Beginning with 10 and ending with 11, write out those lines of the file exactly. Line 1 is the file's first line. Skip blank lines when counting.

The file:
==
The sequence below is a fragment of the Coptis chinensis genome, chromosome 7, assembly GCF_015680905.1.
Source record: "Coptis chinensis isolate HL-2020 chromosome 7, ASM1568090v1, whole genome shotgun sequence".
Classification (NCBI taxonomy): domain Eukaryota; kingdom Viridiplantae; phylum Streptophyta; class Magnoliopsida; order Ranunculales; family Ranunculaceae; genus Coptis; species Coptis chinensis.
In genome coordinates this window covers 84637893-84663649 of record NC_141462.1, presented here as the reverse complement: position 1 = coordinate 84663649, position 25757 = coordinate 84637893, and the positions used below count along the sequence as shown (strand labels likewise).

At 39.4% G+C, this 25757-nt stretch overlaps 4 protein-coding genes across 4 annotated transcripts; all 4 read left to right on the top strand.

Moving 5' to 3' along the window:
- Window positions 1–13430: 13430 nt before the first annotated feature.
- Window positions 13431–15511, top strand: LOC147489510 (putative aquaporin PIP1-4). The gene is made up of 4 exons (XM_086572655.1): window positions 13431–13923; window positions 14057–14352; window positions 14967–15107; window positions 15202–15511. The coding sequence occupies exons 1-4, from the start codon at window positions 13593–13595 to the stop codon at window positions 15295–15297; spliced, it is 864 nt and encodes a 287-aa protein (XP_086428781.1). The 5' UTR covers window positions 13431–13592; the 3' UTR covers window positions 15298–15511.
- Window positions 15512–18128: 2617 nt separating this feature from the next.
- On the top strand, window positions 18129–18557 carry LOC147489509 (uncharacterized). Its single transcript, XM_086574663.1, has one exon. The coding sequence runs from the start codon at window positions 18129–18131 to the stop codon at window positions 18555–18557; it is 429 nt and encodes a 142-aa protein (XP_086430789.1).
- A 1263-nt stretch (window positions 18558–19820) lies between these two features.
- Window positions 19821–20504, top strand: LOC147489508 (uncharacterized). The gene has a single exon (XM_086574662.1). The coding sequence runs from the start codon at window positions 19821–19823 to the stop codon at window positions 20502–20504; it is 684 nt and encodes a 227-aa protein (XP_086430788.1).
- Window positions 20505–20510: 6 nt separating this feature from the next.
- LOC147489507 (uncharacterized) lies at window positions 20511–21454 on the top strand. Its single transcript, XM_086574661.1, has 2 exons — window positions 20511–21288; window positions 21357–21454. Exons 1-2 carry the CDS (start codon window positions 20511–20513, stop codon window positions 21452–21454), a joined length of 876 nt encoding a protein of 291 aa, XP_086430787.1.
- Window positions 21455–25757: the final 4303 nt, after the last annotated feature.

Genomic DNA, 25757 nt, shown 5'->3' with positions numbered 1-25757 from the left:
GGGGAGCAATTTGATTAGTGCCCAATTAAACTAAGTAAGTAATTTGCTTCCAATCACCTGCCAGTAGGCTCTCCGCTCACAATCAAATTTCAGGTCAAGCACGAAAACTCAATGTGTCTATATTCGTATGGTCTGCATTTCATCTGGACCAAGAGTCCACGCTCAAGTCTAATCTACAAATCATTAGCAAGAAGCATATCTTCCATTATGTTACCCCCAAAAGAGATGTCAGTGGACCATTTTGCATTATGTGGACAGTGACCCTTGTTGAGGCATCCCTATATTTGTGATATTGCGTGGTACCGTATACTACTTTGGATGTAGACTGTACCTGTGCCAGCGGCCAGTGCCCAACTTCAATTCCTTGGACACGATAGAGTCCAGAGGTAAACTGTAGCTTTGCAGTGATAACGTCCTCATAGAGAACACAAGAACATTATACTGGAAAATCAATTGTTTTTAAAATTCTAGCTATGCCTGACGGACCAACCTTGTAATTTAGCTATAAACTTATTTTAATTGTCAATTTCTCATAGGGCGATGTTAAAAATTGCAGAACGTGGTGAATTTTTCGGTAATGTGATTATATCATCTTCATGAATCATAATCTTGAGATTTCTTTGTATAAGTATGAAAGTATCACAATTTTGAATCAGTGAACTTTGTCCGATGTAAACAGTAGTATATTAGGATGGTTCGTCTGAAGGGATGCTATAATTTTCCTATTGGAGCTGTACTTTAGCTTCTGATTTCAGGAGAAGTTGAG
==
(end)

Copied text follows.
- On the top strand, window positions 18129–18557 carry LOC147489509 (uncharacterized). Its single transcript, XM_086574663.1, has one exon. The coding sequence runs from the start codon at window positions 18129–18131 to the stop codon at window positions 18555–18557; it is 429 nt and encodes a 142-aa protein (XP_086430789.1).
- A 1263-nt stretch (window positions 18558–19820) lies between these two features.